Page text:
Equal to at least 625 Nagasakis. Perspective.

Our Lady of Nagasaki

Our Lady of Nagasaki. Her crystal eyes were melted away by the blast.

As Brad noted yesterday, the United States dropped an atomic bomb on Nagasaki, Japan, in August of 1945, the final and second-most significant major act of violence* in the Pacific theater of World War II. Anywhere from 60,000 to 80,000 were killed by this bomb.

Assessing the guilt/innocence of each of those killed for the sins of Imperial Japan is not something I’m prepared to do (much less canonize them), any more than I am prepared to assess the guilt/innocence of every American with regard to the sin of dropping the bombs on Hiroshima and Nagasaki.

Further, I am not one to dwell on past sins and gash my own chest years down the road. Learn from past sins? Absolutely. Consider myself well-nigh irredeemably depraved? Not so much. It doesn’t strike me as a very Catholic way to live life.

I prefer to combat the present, ongoing sins, considered in light of past sins, and work to steer the body politic away from future sins.

For instance, the ongoing national scourge of legalized abortion. Since Roe v. Wade in 1973, abortion has claimed around 50 million unquestionably innocent lives. That equals anywhere from 625 to 833 times the death toll of the Nagasaki bomb. Like the Nagasaki bomb, it is sanctioned by the U.S. government, in some cases paid for by the U.S. government. But unlike the Nagasaki bomb, it is an ongoing sin rather than a single moment in an overall historical tableau. And with the latest developments in governmental intrusion into our personal health decisions it is a larger problem than Nagasaki and Hiroshima combined. Yes: larger. And ongoing.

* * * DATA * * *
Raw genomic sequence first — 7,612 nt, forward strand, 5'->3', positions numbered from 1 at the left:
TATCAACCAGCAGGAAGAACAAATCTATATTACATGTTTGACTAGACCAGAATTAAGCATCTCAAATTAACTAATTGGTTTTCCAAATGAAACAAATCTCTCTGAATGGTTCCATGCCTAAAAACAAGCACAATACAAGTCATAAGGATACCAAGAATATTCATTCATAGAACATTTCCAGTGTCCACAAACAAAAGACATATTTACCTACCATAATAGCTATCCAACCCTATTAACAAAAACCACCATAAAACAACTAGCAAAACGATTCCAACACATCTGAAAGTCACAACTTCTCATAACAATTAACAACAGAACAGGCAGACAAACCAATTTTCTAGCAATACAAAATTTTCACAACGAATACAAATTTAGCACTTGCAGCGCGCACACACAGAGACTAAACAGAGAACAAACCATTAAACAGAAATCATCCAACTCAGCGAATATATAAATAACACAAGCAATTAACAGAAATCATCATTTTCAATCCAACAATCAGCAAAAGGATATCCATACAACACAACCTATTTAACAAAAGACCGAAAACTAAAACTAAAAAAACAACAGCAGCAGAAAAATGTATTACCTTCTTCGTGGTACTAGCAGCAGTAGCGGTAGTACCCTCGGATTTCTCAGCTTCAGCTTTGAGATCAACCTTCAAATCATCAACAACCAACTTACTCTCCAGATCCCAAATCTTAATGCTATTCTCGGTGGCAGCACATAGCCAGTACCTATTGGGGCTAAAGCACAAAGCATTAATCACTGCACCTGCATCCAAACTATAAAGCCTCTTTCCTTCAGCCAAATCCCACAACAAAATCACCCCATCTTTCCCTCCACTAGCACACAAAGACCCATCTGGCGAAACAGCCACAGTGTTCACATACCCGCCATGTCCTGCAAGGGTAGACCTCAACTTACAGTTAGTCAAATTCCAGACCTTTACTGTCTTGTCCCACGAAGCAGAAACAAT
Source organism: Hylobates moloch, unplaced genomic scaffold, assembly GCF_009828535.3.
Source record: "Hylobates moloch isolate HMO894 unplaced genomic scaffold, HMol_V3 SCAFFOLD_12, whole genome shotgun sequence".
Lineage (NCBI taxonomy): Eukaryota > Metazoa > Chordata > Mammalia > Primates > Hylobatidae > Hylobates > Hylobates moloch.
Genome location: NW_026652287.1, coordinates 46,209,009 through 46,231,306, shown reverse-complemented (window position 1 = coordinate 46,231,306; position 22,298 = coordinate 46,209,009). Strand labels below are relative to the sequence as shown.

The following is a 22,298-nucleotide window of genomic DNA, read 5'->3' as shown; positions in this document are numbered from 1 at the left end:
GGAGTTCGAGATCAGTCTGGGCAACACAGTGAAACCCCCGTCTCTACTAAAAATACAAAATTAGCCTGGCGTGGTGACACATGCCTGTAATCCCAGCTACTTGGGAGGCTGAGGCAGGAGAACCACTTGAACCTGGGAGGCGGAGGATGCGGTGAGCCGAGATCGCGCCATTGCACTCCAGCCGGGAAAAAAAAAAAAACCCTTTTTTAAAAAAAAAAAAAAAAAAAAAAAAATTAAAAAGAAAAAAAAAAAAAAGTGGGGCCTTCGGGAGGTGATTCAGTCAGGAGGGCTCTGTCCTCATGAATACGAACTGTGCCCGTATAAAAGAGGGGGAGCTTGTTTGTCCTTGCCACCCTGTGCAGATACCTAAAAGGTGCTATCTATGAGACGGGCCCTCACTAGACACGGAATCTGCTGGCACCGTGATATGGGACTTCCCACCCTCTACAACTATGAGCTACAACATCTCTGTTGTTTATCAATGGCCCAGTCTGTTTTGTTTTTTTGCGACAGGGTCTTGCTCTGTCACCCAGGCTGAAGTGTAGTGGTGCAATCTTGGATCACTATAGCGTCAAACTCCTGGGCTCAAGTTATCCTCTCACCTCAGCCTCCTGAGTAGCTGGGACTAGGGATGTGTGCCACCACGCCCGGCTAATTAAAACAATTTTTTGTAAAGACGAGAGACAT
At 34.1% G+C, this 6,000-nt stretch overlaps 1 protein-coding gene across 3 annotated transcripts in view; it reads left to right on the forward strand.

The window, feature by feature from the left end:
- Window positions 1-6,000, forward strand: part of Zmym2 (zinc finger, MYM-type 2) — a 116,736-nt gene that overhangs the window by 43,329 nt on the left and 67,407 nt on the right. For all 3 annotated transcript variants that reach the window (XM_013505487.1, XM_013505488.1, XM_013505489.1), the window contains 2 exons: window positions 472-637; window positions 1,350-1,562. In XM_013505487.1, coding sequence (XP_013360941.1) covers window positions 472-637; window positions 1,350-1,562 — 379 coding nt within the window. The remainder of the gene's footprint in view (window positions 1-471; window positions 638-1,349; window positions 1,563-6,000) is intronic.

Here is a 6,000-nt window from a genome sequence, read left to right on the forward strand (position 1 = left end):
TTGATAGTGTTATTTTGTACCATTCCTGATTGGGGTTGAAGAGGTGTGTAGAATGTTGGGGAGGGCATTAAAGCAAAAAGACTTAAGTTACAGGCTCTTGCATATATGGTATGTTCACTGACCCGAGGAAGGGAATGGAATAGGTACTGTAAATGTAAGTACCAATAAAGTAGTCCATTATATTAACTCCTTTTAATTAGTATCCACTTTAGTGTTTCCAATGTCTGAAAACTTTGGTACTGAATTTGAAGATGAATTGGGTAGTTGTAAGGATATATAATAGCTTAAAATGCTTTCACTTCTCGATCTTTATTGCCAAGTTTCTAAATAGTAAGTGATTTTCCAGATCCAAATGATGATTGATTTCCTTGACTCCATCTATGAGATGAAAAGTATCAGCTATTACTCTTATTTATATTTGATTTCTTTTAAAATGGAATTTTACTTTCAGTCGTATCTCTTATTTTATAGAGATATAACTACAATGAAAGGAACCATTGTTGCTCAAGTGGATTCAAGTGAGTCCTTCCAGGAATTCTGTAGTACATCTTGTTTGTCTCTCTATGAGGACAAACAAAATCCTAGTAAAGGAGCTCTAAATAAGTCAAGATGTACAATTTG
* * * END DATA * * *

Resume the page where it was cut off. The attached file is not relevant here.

Sins have happened. Nationally and personally. We do well to remember them and learn from them. Sins continue to happen. We do even better to stop them and root out the enabling disordered thinking.

Don’t cry over spilled milk; but if even more milk in the process of spilling, do what you can to stop it.

And this is the thing about living in the U.S.: we are not defined by our past. We are informed by it, but not defined by it. We are founded upon timeless principles, enshrined in a certain few documents, that enable us to re-assess and re-define our national identity and destiny with each generation.

This is a terribly frightening prospect if we do not form the next generation properly, but it is also our opportunity. We can hold on to a terrible policy like slavery, or we can fight a war to excise it. Likewise with other immoral policies of our past: we grow beyond them as we and the world grow older together. But growing older does not necessarily mean growing wiser: the danger is in adopting new immoral policies that may be worse than the former.

While the bombing of Nagasaki is troubling, to say the least, I find it difficult to offer absolute condemnation. An evil may never be done for the sake of good coming from it, but all-out war, which the Pacific theater of World War II was, if ever there was one, makes that line more difficult to define.

But even if the bombing of Nagasaki were entirely unjustifiable without question, I’m not entirely clear on the value of national chest-slashing over it. No one who had decision-making ability is still alive, and we pretty much agree that atomic weapons—which today are exponentially more powerful than they were then—are awful things that we wish no one had discovered. But that terror escaped from Pandora’s box. And in the grand ledger of things nuclear, it’s a good thing that a nation like the U.S. was the first to weaponize the technology and became the hyper-power—imagine if Nazi Germany had beaten us to that terrible day?